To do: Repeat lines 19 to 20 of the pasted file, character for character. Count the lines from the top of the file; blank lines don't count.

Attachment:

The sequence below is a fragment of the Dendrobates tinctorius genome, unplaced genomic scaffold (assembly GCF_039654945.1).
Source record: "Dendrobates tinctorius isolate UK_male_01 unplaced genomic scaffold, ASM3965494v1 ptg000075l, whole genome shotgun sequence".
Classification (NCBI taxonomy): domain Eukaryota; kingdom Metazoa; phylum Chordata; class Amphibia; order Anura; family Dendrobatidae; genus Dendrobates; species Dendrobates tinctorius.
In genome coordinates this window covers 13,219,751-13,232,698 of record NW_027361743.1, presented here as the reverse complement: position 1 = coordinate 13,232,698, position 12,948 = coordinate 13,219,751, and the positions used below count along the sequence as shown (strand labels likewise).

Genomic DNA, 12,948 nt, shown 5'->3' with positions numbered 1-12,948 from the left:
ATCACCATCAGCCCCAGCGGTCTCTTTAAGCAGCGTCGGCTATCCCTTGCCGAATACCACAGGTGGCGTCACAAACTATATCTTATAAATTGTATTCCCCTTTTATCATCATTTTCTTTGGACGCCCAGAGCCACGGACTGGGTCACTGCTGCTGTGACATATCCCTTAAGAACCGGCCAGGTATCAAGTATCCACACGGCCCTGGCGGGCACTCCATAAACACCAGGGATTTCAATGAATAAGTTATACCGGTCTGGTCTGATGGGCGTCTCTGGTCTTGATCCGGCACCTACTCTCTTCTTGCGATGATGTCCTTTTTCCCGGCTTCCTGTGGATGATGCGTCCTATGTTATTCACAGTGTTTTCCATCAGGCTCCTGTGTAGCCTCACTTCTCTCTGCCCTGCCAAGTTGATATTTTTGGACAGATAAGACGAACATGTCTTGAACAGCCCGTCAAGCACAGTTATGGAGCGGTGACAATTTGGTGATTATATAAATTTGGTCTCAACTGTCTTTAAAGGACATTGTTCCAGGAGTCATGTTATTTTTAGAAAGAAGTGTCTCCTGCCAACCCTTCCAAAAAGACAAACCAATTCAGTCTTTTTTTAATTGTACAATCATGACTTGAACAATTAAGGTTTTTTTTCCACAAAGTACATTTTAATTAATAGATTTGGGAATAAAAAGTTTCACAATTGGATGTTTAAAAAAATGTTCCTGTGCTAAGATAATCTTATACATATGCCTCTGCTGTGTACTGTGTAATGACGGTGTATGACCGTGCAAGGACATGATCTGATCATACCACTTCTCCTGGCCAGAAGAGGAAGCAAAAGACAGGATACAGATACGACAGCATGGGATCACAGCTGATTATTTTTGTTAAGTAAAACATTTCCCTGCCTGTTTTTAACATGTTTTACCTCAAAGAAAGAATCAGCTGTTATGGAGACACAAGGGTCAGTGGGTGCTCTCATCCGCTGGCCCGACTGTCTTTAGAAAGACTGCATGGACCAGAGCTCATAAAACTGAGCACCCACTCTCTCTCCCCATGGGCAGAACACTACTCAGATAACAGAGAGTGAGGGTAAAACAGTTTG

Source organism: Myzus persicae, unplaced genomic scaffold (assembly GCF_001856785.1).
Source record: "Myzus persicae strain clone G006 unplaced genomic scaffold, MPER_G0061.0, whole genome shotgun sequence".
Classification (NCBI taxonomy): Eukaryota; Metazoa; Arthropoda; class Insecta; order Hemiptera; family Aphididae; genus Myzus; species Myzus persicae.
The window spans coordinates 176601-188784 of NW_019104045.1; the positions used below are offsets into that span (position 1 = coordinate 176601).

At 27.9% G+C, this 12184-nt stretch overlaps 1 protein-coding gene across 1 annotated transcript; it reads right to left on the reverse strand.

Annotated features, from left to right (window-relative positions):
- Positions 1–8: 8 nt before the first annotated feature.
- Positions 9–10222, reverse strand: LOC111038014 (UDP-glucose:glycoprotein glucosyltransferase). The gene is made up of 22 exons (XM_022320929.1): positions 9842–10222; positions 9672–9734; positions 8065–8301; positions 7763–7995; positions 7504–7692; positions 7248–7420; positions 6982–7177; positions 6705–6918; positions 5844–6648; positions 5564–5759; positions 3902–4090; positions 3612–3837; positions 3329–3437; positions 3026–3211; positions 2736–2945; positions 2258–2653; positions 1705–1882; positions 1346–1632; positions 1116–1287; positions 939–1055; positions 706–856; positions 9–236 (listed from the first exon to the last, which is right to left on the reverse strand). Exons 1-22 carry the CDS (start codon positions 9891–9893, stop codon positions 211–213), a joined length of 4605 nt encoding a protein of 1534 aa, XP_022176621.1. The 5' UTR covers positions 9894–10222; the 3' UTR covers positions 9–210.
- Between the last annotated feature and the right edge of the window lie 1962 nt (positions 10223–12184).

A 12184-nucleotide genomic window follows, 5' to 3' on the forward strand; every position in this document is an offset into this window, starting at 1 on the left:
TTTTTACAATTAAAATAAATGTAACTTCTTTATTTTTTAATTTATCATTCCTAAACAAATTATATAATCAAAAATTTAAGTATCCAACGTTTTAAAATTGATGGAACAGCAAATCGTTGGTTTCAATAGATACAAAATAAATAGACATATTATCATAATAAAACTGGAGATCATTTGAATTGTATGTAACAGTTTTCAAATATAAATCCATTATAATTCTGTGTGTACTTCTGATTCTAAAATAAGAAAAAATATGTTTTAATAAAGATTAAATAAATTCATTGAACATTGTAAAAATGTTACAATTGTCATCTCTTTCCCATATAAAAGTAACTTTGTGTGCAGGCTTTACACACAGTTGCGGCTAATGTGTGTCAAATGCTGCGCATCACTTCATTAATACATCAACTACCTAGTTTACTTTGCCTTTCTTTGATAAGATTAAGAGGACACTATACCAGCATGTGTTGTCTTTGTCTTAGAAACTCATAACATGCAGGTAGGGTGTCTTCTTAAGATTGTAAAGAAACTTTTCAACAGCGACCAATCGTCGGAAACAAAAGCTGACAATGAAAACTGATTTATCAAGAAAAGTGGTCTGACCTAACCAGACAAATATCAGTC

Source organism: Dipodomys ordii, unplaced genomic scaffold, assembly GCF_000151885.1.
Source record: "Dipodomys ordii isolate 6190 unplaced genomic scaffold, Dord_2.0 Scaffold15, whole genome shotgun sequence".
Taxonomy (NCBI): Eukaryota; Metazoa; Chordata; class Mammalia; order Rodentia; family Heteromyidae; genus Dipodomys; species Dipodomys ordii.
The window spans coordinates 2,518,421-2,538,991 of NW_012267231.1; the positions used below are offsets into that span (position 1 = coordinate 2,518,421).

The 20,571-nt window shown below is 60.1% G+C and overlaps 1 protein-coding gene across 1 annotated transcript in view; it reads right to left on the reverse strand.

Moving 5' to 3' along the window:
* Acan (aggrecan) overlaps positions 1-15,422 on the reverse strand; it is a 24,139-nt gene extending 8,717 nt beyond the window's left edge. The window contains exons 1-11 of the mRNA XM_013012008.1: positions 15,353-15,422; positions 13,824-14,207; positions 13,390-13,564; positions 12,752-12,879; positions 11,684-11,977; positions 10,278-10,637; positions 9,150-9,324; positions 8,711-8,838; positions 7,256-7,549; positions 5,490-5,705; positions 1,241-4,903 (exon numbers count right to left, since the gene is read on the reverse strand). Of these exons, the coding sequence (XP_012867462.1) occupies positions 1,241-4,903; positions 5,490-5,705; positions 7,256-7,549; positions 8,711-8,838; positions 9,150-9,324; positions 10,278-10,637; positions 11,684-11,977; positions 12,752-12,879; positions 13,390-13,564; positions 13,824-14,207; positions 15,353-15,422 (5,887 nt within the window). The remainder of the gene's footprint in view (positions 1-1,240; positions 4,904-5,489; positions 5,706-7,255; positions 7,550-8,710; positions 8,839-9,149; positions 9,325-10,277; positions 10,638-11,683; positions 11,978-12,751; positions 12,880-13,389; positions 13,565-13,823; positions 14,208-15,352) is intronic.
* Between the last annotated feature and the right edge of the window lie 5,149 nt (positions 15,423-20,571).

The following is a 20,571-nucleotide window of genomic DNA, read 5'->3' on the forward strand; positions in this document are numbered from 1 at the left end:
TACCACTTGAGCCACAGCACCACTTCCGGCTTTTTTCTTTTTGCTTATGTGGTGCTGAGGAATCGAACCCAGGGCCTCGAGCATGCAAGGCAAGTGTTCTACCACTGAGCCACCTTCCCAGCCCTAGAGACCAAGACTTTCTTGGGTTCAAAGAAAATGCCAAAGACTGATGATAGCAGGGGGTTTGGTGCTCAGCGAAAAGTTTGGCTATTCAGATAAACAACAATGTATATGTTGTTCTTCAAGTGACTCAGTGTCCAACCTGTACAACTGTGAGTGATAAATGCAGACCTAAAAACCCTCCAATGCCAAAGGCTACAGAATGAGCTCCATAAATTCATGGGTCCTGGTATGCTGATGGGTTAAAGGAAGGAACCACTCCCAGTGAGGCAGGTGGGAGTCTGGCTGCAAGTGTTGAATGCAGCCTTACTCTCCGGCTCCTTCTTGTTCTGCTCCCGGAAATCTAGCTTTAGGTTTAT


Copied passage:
Source record: "Dipodomys ordii isolate 6190 unplaced genomic scaffold, Dord_2.0 Scaffold15, whole genome shotgun sequence".
Taxonomy (NCBI): Eukaryota; Metazoa; Chordata; class Mammalia; order Rodentia; family Heteromyidae; genus Dipodomys; species Dipodomys ordii.